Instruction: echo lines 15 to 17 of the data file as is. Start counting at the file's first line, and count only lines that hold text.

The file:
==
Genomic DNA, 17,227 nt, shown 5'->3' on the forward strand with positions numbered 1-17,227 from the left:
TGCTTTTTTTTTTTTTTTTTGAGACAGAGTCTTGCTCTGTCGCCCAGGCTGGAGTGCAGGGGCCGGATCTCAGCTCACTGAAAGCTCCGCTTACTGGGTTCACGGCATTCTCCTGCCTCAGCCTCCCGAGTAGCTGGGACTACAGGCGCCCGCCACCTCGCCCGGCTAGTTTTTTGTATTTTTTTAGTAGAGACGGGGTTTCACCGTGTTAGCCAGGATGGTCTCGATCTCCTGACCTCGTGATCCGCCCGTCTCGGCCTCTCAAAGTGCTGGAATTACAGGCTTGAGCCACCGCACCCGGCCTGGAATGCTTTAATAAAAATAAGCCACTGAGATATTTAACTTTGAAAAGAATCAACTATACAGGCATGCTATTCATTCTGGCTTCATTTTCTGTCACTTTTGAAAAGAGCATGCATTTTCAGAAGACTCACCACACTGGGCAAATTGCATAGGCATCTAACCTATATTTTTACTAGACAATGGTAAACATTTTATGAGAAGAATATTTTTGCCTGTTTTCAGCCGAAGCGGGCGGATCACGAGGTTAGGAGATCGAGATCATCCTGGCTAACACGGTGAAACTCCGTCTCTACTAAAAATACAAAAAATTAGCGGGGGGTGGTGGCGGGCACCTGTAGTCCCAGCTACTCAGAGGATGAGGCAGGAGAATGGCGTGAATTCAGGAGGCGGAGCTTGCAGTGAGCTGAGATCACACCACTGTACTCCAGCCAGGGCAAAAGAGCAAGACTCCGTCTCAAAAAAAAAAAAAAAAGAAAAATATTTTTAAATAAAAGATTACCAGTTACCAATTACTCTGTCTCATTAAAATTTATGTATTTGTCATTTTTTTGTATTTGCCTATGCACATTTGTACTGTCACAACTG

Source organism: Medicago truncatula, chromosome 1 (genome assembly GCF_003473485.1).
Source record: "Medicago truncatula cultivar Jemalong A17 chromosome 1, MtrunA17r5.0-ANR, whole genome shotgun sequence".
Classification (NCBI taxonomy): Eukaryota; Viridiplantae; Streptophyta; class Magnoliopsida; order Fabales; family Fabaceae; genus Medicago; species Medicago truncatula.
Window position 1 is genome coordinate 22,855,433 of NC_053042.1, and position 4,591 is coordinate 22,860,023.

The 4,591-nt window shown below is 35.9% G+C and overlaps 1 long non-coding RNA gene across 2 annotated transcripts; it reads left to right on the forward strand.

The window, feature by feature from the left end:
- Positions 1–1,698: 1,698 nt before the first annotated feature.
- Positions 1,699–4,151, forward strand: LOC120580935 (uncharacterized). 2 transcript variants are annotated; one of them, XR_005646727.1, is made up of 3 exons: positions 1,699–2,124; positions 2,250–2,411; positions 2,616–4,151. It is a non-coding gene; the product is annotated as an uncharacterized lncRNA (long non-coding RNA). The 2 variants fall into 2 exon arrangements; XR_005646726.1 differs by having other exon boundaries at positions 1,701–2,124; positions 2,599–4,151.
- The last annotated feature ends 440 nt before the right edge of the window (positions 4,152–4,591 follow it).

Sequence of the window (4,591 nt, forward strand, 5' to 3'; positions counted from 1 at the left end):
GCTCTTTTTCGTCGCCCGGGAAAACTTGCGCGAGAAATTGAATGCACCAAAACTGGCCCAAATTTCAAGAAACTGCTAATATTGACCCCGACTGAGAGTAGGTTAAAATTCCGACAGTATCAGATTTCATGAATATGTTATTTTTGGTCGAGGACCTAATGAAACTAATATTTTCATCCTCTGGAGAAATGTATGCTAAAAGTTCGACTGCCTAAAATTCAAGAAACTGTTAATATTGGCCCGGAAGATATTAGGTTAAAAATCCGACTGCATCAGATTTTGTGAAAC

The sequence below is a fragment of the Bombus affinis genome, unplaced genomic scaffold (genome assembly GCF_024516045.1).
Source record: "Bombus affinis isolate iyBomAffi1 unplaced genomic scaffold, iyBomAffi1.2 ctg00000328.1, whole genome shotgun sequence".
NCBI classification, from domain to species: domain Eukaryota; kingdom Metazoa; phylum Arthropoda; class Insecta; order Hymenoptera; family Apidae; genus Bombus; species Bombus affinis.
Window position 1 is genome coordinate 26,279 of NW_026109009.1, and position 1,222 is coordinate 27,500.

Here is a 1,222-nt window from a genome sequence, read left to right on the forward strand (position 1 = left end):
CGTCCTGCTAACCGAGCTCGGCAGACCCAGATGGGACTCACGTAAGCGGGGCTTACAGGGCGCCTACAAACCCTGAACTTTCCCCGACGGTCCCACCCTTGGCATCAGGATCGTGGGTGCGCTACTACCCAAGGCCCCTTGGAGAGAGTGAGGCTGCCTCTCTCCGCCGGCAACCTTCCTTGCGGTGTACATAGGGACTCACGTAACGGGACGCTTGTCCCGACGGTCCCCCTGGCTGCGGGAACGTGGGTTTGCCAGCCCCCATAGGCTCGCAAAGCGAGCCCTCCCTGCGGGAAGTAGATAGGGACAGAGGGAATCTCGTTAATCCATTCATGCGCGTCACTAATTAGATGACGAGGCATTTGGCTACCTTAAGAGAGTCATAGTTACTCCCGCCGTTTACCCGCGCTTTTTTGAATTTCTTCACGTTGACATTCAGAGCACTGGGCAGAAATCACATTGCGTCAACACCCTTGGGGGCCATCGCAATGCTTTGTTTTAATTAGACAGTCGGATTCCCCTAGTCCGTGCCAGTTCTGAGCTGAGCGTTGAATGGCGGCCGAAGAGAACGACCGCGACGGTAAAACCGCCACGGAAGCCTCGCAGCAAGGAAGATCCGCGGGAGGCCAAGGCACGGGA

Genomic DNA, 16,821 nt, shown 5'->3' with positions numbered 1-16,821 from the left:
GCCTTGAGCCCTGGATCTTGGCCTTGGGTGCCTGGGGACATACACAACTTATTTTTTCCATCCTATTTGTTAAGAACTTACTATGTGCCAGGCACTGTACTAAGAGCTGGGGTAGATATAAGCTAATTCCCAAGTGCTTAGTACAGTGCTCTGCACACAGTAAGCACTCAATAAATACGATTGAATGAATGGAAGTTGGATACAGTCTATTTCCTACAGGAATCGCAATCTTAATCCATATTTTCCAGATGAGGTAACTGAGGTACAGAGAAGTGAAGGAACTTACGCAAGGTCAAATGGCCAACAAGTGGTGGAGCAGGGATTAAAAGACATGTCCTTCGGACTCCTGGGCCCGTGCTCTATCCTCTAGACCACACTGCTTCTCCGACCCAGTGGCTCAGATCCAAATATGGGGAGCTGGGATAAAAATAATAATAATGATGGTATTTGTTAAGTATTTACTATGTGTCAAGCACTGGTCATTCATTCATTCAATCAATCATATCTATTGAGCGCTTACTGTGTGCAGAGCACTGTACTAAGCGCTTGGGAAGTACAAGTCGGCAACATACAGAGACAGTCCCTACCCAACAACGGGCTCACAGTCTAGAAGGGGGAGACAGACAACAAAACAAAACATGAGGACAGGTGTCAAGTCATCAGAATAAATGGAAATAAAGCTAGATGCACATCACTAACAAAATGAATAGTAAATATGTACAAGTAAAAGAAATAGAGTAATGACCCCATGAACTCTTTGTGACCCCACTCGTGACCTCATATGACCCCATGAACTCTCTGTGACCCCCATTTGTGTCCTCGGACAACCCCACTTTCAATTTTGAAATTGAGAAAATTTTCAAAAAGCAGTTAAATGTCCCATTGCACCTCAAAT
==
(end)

Source record: "Bombus affinis isolate iyBomAffi1 unplaced genomic scaffold, iyBomAffi1.2 ctg00000328.1, whole genome shotgun sequence".
NCBI classification, from domain to species: domain Eukaryota; kingdom Metazoa; phylum Arthropoda; class Insecta; order Hymenoptera; family Apidae; genus Bombus; species Bombus affinis.
Window position 1 is genome coordinate 26,279 of NW_026109009.1, and position 1,222 is coordinate 27,500.